Carbamate Plunger Pump packing 24 months lives fallen to 3 months & associated problems eliminated.
|Article Type:||Root Cause Analysis (RCA)|
|Equipment Type:||Miscellaneous Rotating Machine Problems|
|Author:||S. Raghava Chari|
Note: This root cause analysis (RCA) is from real-time scenarios that happened in industries during the tenure of two or three decades ago. These articles will help you to improve your troubleshooting skills and knowledge.
Carbamate Plunger Pump Packing Problems
Carbamate pump plunger packing initially leaked after 24 to 26 months of service; now after 5‑years at 2 to 3 months intervals; the crew took it a way of life and lives with the problem for four more years.
Thanks to the standby pump, production loss is insignificant; however, the maintenance efforts and expenses have gone up exponentially. Hence, the author the new maintenance manager Root Cause Analyzed thus:
He learnt the following from the packing change crew leader:
- Crew changes the packing the way the vendor expert Herr Mueller taught as under
- Following Mueller advice, the workshop judges the blemishes extent, discard plungers likely to be less than 124 dia after blemish removal grinding, under size grinds the original 125 mm f7 plungers till blemishes free, super-finish them to 0.4 µm smooth and pass for superfinishing.
- Machinists super-finish the plungers using lathe bed mountable Mueller suggested German super-finish attachment, super-finishing stones and cutting oil
- A die and plunger set for packing ring compression came with the machine. Field crew compress inserted into the die each packing ring with 13000 kg load using the shops hydraulic press.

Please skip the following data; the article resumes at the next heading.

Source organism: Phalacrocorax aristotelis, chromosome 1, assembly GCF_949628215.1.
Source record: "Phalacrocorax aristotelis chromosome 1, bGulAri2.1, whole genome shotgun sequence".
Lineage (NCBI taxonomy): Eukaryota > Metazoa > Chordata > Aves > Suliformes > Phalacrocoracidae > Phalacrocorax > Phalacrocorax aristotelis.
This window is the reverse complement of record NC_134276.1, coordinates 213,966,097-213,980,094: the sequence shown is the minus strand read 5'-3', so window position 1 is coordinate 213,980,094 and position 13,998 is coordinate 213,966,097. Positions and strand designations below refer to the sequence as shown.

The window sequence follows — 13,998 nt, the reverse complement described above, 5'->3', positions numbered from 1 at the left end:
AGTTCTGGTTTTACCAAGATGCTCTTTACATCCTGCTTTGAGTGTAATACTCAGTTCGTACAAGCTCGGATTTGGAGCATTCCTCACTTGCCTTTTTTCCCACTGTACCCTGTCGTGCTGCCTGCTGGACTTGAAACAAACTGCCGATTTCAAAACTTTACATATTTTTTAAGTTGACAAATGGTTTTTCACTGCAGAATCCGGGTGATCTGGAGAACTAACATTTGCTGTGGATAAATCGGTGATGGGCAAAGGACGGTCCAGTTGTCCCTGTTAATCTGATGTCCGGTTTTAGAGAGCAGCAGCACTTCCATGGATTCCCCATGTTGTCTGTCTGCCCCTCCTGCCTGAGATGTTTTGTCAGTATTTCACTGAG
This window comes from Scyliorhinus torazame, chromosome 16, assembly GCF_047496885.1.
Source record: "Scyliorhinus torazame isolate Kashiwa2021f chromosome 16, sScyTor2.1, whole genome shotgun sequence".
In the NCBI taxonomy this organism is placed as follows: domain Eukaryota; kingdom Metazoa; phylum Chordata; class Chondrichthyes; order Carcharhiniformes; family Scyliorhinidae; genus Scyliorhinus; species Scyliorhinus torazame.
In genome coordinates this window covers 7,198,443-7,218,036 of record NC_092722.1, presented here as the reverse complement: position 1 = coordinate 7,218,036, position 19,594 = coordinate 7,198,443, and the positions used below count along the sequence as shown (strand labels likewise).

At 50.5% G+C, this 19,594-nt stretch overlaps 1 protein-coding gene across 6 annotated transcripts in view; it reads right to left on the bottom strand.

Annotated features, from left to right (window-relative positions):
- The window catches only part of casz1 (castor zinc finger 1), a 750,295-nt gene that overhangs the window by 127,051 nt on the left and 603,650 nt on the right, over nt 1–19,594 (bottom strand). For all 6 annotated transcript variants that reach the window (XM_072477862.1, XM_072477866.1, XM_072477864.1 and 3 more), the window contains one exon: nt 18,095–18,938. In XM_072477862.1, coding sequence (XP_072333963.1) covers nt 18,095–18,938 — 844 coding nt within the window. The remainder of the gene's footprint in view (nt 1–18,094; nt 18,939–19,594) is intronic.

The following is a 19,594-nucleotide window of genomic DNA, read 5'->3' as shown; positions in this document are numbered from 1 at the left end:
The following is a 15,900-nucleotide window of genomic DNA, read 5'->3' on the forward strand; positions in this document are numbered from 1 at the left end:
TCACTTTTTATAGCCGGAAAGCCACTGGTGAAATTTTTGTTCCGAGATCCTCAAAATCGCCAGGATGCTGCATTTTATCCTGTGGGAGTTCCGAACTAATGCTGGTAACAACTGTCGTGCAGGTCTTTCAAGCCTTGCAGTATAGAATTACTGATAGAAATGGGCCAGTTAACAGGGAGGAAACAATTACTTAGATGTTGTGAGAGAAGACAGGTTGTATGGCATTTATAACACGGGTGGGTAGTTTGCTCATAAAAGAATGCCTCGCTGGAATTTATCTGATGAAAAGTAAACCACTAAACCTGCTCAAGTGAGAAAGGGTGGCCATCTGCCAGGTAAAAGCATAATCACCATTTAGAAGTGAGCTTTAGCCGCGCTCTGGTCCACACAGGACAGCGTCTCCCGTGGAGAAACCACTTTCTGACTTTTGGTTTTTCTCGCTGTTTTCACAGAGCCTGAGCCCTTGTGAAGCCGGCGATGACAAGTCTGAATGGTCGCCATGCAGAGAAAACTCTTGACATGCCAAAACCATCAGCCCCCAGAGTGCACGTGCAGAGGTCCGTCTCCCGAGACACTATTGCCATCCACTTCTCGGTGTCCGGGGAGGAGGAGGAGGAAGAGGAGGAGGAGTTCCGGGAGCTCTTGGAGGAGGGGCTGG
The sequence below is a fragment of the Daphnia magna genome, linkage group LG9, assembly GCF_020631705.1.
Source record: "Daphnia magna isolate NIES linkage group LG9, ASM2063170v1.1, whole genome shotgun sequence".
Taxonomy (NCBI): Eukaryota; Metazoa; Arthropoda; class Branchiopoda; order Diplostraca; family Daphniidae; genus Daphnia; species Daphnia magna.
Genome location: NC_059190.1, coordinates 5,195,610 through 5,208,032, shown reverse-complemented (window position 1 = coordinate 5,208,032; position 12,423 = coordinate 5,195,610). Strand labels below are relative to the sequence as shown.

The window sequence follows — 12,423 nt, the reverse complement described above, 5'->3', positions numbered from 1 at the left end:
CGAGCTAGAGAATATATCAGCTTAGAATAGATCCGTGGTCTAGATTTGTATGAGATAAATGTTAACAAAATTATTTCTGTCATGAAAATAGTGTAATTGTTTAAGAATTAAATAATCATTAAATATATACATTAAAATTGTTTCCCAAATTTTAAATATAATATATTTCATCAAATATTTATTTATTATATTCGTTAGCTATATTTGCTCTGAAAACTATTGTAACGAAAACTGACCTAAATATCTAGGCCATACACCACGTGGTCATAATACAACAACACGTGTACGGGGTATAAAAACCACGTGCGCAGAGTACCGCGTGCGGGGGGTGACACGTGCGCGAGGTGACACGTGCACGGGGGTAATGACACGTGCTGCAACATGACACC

- Field Crew insert the plunger in the bought out spare barrel, insert the compressed packing rings and hand tighten the packing nut. This way they repack the other two barrels to ready rotable barrel assemblies.
- Rotating machine crew replace the readied barrels in place of the leaky barrels
- Operators condensate pressure the barrels to 220 bars using the air operated pump
- Mechanics tighten the gland nut enough to stop leaks
- The readied pump goes into service when the working pump barrels develop leaks
The author felt something wrong with this procedure but could not pinpoint then.
Constant thinking flashes the Root Cause to the author
The 13000 Kg compressed packing ID is 125 mm suitable for fresh 125 mm dia plunger. Hence, the clearance between random dia plunger and such packing clearance could be even 1 mm instead of zero right at the start.
The plunger bottoms on the packing ID leaving a 1 mm gap at the top. Plunger supporting guide bushes (GB) wear worsens the situation. The stuffing box gland nut tightening is inadequate to make up for the large clearance.
Thus, a new packing set starts with very unfavorable conditions to resist leaks. Hence, it does leak too soon! Carbamate leaking via the packing freezes into very hard sharp-edged crystals.
They score the plunger heavily; hence, the more frequent carbamate pumps’ plunger and packing renewals than ammonia pumps.
The problem started 4 years after commissioning because all spare plungers had been used and reconditioned plungers only were available from then on.
Below given are two possible solutions:
- Use custom die-set to suit each plunger dia – very impractical indeed; hence discarded
- Stop plunger under sizing; chrome plate and build to dia 125.2 mm, finish grind and to 125 f7 mm dia and super finish – very practical; hence implemented